Thankfully the majority of my fine cast and crew worked gratis, so it could easily be said each collaborator who worked as such also helped fund the film, which I am trying to pay back via the honour of festival successes and continued screenings - I keep them all updated whenever something rolls in.

 Did you use European funds such as MEDIA Programme ?

Ashley Briggs : No. Being new to the actual production of short films and with no previous directing or writing under my belt, and with such an extreme (some say experimental) treatment, I didn’t even bother with finding funding. (My co-producer Dee Meaden became attached after I’d decided to self-finance the production).

I might try in the future, but jumping through hoops to even be considered for funds is one aspect of the process that is permanently at the bottom of my list. Perhaps I’ll give it go for short no.3, and I await a producer to help with this! I’m also quite independently minded and perhaps I enjoy the successes more so if I go at it completely independently. From completed examples of films I have seen as products of funds such as these I’m occasionally less than impressed by the outcome, and the fact that funding has been secured to create such works only additionally disappoints me. There’s nothing worse than a well funded mess!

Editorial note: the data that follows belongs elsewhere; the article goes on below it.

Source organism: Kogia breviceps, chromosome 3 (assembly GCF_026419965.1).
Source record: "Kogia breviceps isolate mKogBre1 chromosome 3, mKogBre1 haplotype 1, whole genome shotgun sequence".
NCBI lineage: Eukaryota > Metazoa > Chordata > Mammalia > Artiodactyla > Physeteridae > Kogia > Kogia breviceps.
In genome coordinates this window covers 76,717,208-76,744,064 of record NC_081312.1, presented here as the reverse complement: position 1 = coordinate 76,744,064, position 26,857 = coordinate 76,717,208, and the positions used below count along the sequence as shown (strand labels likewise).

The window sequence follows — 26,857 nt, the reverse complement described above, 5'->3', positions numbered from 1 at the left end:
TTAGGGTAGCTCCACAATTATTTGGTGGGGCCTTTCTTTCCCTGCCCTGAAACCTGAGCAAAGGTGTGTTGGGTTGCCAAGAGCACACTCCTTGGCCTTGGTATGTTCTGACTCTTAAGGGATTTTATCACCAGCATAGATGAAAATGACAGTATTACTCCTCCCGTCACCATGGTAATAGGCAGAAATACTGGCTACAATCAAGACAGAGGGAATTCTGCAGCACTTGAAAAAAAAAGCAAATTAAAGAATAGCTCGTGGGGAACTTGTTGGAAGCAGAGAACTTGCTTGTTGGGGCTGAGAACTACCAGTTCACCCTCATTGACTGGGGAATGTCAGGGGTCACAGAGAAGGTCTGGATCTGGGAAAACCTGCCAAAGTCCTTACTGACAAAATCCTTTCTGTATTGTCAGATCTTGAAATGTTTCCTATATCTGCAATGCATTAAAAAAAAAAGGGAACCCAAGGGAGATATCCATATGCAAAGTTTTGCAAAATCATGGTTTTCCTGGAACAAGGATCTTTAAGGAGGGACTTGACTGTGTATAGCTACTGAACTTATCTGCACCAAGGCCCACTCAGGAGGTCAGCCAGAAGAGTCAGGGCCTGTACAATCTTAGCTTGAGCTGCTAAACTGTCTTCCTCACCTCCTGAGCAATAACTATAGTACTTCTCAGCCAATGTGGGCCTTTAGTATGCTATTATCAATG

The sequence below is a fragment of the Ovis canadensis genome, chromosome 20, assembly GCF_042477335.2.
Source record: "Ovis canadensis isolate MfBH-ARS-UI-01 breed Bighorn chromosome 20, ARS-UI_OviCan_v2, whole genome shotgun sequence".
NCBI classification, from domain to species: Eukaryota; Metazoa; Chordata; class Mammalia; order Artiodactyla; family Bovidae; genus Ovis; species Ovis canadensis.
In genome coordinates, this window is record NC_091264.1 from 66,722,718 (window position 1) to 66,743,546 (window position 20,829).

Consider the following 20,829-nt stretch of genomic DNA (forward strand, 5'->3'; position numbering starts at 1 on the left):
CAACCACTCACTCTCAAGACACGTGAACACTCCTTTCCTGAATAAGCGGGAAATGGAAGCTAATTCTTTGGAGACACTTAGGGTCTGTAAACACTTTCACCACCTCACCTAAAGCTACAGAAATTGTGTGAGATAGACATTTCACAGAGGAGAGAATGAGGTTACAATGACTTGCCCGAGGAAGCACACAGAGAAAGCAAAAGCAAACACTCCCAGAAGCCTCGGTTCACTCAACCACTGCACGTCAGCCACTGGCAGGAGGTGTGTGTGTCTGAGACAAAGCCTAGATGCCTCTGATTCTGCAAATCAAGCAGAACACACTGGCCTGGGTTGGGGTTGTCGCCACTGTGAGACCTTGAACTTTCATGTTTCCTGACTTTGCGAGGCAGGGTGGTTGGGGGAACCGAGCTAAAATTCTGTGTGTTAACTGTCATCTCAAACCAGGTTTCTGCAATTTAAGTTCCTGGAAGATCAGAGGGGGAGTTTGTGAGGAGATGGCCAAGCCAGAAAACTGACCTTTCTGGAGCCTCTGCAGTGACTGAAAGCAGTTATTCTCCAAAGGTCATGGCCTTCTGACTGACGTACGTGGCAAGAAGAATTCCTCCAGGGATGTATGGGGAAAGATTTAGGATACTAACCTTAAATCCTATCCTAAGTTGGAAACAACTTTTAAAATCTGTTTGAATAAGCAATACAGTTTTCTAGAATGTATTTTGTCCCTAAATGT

Did you work with professionals actors ?

Ashley Briggs : Yes. My casting net was wide and spent a good time in the water. My God, Michael Grinter, has long been seen on British television, mostly as a well loved character in children’s TV.

Charlie MacGechan, the Poet, is a recent graduate of Guildford School of Acting and will be a big player. I consider myself to have discovered him (I’m laughing)! He’s outrageously talented and such a lovely young man. My co-producer, Dee Meaden, and I were blown away by him in the casting and he formed the key-stone in the cast. If I could I would buy him out and not let other directors near him.

Yuliya Fytsaylo acts, models and performs dance and music. She was the perfect balance between Charlie and Michael, and even though there was tough competition for the part (I had at least 40 hand-picked actresses casting for this part) she was by far the one I had in mind. I really loved my cast and what they provided to the film.